If you have any kind of outdoor space, use it to grow edible things, whether in the ground or in containers on a porch or terrace. “Gardening is something we see in every one of the Blue Zones, with people well into their nineties continuing to tend to plants and vegetables,” says Buettner. This has the triple-whammy effect of encouraging you to spend more time in fresh air, be active (weeding and watering require bending down and standing back up, after all), and eat more freshly grown foods.
And if you don’t have access to outdoor space? Set up an indoor herb garden, like this one from The Farmstand. This way, you’ll at least be more likely to consume fresh herbs, of which Buettner recommends growing rosemary and oregano, in particular. “These are often found in the Blue Zones, and they’re not only high in antioxidants but act as mild diuretics, which could help reduce blood pressure,” he says.
5. Bring elements of the outdoors into your home
To mimic the beauty of nature, Frederick suggests decorating your home with houseplants, which can naturally reduce stress. (For an easy starter option, go with a low-maintenance snake plant.) “If you can’t do that, even having pictures of natural landscapes or incorporating natural earthy and green colors into your home can help foster a positive and creativity- boosting environment,” he says, referencing the biophilic design that’s characteristic of longevity hot spot Singapore. That concept also extends to filling your home with natural light during the day by opening blinds and windows, if the weather’s nice enough to do so.
6. Design spaces with low furniture and rugs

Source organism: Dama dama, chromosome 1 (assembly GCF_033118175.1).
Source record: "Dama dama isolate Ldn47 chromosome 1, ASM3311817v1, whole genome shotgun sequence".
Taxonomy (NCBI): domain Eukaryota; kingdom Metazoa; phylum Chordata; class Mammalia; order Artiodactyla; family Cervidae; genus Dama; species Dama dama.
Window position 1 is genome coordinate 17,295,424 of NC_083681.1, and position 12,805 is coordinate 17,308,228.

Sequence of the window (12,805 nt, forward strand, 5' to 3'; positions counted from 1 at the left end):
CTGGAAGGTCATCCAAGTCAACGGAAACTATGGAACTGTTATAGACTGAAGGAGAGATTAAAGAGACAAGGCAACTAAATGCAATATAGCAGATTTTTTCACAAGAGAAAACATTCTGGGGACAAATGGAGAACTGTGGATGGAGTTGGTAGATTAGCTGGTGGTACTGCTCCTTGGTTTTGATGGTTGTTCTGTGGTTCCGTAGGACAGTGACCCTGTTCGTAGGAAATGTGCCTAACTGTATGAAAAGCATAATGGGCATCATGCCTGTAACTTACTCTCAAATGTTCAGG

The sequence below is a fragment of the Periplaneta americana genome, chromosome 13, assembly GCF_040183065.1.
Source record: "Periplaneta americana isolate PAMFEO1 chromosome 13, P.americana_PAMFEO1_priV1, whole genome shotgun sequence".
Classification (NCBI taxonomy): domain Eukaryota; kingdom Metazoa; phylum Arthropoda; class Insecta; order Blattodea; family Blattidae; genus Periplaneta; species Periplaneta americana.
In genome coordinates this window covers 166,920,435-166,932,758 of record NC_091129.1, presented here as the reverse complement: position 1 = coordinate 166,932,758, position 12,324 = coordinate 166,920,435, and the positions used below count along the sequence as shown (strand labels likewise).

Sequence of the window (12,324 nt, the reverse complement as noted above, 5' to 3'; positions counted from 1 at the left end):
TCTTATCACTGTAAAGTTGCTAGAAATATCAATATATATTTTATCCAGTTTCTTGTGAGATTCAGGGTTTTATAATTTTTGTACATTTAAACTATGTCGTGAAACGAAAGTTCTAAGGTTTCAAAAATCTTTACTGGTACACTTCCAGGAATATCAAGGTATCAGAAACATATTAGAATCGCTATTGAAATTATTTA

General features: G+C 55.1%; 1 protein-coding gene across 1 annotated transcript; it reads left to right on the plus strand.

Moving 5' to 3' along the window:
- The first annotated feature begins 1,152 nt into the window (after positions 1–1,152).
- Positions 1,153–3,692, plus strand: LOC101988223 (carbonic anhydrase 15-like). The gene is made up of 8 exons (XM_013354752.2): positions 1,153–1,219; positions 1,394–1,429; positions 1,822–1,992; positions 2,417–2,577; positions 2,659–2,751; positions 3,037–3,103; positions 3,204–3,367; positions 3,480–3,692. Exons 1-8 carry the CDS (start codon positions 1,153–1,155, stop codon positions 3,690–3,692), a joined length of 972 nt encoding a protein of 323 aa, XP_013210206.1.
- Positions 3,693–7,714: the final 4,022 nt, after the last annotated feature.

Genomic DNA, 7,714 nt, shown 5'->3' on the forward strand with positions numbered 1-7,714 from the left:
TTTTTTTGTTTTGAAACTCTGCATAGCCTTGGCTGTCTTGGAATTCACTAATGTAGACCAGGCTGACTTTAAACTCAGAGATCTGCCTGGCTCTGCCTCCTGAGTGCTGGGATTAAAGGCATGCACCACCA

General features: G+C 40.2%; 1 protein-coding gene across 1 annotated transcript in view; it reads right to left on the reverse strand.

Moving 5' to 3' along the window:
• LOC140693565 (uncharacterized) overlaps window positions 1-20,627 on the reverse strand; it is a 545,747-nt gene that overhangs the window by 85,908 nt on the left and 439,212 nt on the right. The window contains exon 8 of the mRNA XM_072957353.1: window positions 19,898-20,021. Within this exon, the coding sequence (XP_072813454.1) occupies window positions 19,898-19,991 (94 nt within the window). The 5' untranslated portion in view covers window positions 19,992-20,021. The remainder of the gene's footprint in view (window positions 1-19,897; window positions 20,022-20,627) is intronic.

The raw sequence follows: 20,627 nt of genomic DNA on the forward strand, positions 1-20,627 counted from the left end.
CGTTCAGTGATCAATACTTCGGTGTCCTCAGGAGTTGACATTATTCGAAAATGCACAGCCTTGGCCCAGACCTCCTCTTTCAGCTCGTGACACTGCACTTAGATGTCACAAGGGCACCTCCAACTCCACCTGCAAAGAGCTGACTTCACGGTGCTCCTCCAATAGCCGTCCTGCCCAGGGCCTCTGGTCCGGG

It’s estimated that a quarter of Americans older than 65 fall each year, and it’s one of the leading causes of hospitalization, says Frederick. But no matter your age, incorporating low couches and chairs throughout your home is one simple way to steer clear of a fall that could compromise your longevity.
In Okinawa, they take it one step further and sit on the floor, says Buettner: “That means you have a 100-year-old woman getting up and down from the floor 20 or 30 times a day, which is essentially a squat. They end up having better balance, more flexibility, and great lower-body strength.” You can certainly copy that in your own home by sitting on the floor, though Buettner says low furniture (like this cozy chair-and-a-half) works well for this purpose, too.
7. Safeguard bathrooms against slips and trips
Because of their slippery-ness, bathrooms rank high on the list of spots that people tend to fall. To prevent that, Frederick suggests laying slip-resistant mats on the floor (or installing slip-proof tiles, if you’re able to renovate), adding grab bars to the walls in the shower, and even placing a little bench in the shower . And if you’re in the market for a new place, consider choosing one with a shower instead of a tub, if you have the option, so that you don’t need to climb over the ledge to get into it, adds Frederick.
8. Calm-ify your bedroom
Creating a space that’s as conducive to sleep as possible is an easy way to get more, well, sleep—which offers a host of longevity-boosting benefits, like boosting cardiovascular health and improving cognition. In that vein, Frederick suggests installing blackout curtains on any bedroom window that gets a lot of light and setting up a white-noise machine that can fill your space with a calming and sleep-inducing sound, while also helping block out noise from outside. Regularly dusting and vacuuming your bedroom, and making your bed can also help create the kind of tranquil, sanctuary-like space that’ll help you regularly clock more zzz’s.
9. Make your home welcoming to guests
In the same way that eating with family members can strengthen longevity-boosting bonds, socializing more with neighbors and friends can foster the kind of relationships that may also extend your lifespan. While you might already have a dining-room or kitchen table, Frederick suggests creating other little nooks for gathering with tables and chairs throughout your space, or perhaps right outside your front door.
“There’s certainly research to suggest that having close friends supports longevity, but we also know that loose ties, like you might have with neighbors or people in your community, can boost your overall health and well-being,” says Frederick. And the more opportunities you have for engaging with those folks in and around your home, design-wise, the more likely you are to do it.